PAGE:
When developing quality content for corporate communications, you want it to be clean, professional and compelling while conveying a unified message across channels. Here are three ways to achieve those goals.
1. Perform an audit of existing content
Redundant, obsolete and trivial (ROT) content is the corporate communicator's enemy. It bogs down your channels (like an intranet), polluting your audience's searches with stuff they don't want or care about. If a search for the schedule for your company's big annual event turns up 2013's schedule as the number one result, users can become frustrated and stop looking to you as a source of information.
For this reason, take time to periodically sift through all the content lurking on your various channels and get rid of what's no longer useful. If information isn't relevant to your audience but still must be maintained for other purposes (such as compliance) consider using a file archiving tool like HubStor.
2. Ask questions
As a corporate communicator, it's too easy to get so close to the content that you can't tell the forest from the trees. Many a communicator has ended up spending tons of time and energy building up content on a subject only to find out it's not what people were interested in. All content takes up real estate on your channels, a portion of your audience's attention and resources from your team.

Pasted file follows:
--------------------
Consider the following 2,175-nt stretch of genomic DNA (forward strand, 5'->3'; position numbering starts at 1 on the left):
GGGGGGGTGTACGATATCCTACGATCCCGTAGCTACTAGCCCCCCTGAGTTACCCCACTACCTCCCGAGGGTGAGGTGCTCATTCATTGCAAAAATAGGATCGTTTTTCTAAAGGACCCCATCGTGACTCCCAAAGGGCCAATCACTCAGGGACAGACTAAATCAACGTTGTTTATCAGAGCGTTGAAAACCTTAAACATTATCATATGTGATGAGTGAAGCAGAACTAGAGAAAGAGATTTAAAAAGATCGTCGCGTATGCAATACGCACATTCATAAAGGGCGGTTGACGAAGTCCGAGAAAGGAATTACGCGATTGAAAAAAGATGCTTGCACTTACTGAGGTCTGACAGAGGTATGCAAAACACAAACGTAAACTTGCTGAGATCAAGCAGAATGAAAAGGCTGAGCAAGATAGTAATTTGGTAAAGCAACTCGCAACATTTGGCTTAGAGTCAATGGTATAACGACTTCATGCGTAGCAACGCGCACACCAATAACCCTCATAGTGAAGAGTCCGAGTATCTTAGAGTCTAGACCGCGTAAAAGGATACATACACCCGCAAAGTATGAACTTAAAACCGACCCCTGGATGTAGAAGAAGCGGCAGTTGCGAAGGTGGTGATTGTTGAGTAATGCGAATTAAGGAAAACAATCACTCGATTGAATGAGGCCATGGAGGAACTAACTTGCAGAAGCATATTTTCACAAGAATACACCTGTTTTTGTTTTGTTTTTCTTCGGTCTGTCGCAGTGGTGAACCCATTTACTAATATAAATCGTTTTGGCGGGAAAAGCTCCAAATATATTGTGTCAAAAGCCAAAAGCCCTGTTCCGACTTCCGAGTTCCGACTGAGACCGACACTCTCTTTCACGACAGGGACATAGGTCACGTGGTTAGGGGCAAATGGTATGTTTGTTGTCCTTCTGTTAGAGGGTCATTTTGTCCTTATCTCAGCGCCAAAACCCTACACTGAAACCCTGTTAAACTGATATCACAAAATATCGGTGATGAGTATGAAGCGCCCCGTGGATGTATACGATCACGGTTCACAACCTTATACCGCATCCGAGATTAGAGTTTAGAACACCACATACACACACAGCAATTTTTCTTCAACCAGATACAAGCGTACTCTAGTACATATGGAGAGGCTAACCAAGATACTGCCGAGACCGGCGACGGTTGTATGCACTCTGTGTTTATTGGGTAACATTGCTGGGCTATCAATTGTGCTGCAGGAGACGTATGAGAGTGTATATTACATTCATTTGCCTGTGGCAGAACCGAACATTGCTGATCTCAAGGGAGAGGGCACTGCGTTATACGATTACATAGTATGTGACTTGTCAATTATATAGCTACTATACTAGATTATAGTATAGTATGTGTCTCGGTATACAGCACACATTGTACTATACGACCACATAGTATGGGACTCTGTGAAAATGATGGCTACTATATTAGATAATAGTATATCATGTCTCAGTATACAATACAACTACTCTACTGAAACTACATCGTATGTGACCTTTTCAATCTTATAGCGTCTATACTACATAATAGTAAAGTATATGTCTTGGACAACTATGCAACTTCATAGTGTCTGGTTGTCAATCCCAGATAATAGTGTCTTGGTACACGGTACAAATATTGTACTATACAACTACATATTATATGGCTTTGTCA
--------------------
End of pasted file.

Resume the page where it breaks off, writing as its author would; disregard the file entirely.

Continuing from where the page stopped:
Make sure every piece of content is pulling its weight by asking questions of your audience and your team. Find out what your audience is looking for. Ask your team continuously if their content is as engaging as it could be. Encourage your team to ask questions of you, too. Without reimagining, you'll never innovate. If you never innovate, your communications efforts will quickly grow stale.
3. Use a file synchronization tool
Tools like Google Drive, OneDrive and Dropbox allow teams to collaborate on documents without the messiness of multiple independent versions and constant emails back and forth. Using a synchronizing tool will help streamline these efforts and prevent duplicative work. A tool like this is especially important if your projects require legal disclosures. Over time, disclosure requirements will change, and you can end up in hot water if there are out-of-date documents with insufficient disclosures floating around. If your business requires robust document version control, consider SharePoint or Huddle.
And don't forget to consume — not just create — quality content. Let good examples lead you to success.